Researchers from NTU are utilising NSCC’s supercomputing resources to improve the performance of learning models in molecular data analysis.

AI is expected to play an increasingly important role in the years to come, especially in biological studies. As a major part of AI, neural networks cannot achieve such success without the support of enormous data.

The huge advancements in biological sciences and technologies has led to the accumulation of unprecedented amounts of biomolecular data. For example, in a protein data bank, there are about 150,000 three-dimensional biomolecular structures (Berman, Westbrook et al. 2000). There is an abundance of available biological structures, data analysis methods and models, including data mining, manifold learning and graph or network models. Leveraging the data, topological data analysis (TDA), for example, can potentially provide great promise in the big data era and have become increasingly popular in bioinformatics and computational biology in the past two decades.

Data-driven learning models are among the most important and rapidly evolving areas in chemoinformatics and bioinformatics. Featurization, or feature engineering, is key to the performance of machine learning models in material, chemical, and biological systems. As such, a group of researchers at the School of Physical and Mathematical Sciences at Nanyang Technological University Singapore are using high performance computing to develop a new molecular representation framework, known as persistent spectral (PerSpect), and PerSpect based machine learning (PerSpect ML) for protein-ligand binding affinity prediction. The proposed PerSpect theory provides a powerful feature engineering framework. PerSpect ML models demonstrate great potential to significantly improve the performance of learning models in molecular data analysis.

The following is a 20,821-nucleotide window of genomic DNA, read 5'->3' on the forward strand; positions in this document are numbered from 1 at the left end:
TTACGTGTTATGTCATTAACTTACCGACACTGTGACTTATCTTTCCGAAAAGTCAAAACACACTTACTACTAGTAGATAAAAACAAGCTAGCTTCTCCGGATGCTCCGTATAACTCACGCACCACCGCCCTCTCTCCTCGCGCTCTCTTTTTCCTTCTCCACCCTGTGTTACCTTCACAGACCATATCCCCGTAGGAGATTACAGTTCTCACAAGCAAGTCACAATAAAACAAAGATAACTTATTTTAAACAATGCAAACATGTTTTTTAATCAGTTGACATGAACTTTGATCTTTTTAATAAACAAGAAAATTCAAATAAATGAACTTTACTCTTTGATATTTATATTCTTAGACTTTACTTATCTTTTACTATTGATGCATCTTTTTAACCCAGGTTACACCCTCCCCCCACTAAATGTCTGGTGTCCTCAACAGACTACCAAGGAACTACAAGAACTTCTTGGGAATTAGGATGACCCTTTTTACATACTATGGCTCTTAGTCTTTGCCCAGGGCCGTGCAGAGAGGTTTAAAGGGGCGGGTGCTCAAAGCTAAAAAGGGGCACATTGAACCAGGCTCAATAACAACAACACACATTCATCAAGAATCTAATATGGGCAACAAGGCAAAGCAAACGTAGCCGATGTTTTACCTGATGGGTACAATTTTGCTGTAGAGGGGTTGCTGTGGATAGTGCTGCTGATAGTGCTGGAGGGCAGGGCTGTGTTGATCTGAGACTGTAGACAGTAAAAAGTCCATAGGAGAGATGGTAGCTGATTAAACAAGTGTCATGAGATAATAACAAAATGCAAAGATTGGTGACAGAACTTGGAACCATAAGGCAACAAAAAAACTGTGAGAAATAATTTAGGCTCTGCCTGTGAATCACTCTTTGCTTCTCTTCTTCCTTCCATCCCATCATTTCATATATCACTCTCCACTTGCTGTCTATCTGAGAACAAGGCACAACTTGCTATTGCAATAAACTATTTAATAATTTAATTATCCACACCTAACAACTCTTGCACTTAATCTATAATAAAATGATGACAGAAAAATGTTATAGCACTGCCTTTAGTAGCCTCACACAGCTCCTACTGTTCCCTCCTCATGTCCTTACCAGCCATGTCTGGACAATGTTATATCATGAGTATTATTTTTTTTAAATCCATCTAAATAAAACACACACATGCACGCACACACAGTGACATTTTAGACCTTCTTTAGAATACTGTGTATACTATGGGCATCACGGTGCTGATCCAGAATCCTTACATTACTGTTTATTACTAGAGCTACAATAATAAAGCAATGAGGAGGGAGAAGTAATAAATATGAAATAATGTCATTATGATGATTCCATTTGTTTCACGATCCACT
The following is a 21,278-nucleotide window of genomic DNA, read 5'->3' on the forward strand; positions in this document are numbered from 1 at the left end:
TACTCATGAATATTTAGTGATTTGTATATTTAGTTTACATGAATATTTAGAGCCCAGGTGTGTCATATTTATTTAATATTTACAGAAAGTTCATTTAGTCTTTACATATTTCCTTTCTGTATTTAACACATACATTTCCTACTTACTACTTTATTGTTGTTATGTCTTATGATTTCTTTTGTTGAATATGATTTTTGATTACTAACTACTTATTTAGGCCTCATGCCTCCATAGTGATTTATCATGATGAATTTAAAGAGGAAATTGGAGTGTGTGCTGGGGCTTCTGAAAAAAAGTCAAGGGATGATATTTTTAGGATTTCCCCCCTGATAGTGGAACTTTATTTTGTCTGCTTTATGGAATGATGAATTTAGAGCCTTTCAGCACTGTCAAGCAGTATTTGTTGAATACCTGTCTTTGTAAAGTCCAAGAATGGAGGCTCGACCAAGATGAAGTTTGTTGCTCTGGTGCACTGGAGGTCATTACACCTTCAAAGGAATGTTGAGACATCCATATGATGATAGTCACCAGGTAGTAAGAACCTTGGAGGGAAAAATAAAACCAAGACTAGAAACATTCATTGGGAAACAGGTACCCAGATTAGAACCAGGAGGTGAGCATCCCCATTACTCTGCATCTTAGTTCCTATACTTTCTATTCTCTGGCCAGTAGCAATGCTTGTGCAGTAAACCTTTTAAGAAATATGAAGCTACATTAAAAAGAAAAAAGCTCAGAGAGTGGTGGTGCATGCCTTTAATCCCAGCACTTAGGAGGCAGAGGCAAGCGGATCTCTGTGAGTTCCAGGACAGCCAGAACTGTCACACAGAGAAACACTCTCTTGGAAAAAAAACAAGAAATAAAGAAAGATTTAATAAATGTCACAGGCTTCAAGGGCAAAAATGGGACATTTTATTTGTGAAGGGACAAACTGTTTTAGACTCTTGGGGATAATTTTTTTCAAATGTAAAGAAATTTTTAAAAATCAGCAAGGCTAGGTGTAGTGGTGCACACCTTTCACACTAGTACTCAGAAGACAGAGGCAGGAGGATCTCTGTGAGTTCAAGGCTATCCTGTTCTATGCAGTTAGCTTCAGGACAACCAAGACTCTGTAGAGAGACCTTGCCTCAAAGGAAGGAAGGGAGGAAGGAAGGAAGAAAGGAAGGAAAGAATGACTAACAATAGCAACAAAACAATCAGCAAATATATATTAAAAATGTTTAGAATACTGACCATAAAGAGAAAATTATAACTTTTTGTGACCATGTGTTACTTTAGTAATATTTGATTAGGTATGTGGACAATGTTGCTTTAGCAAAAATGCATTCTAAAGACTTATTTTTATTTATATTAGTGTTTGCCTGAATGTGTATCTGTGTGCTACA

High performance computing plays a pivotal role in the team’s daily work. The project needs to process large databases which contains thousands of entries, the databases needs to be divided into several pieces and parallel computing has to be employed to treat each part. Additionally, some algorithms are time/memory-consuming and computing resources with multiple cores and large memory are needed to run them.

To find out more about the NSCC’s HPC resources and how you can tap on them, please contact [email protected].

 

NSCC NewsBytes May 2021

Other Case Studies

Increasing the effectiveness of antibiotics by analysing antibiotic resistance using supercomputers

Researchers from NTU are utilising NSCC’s supercomputing resources to understand the permeation of antibiotics in order to design new novel antibiotics. Antibiotic resistance is...

Studying the mutation mechanisms of the flu virus to develop better vaccines

Utilising high performance computing to understand the life cycle of Influenza A Virus to aid in the development and commercial production of vaccines. Influenza A Virus (IAV) is...

A quieter way to fly – Reducing jet engine noise through HPC research

Researchers from NUS are harnessing the power of supercomputing to understand the mechanism of noise generated by jet engines to reduce the impact of noise emission on the...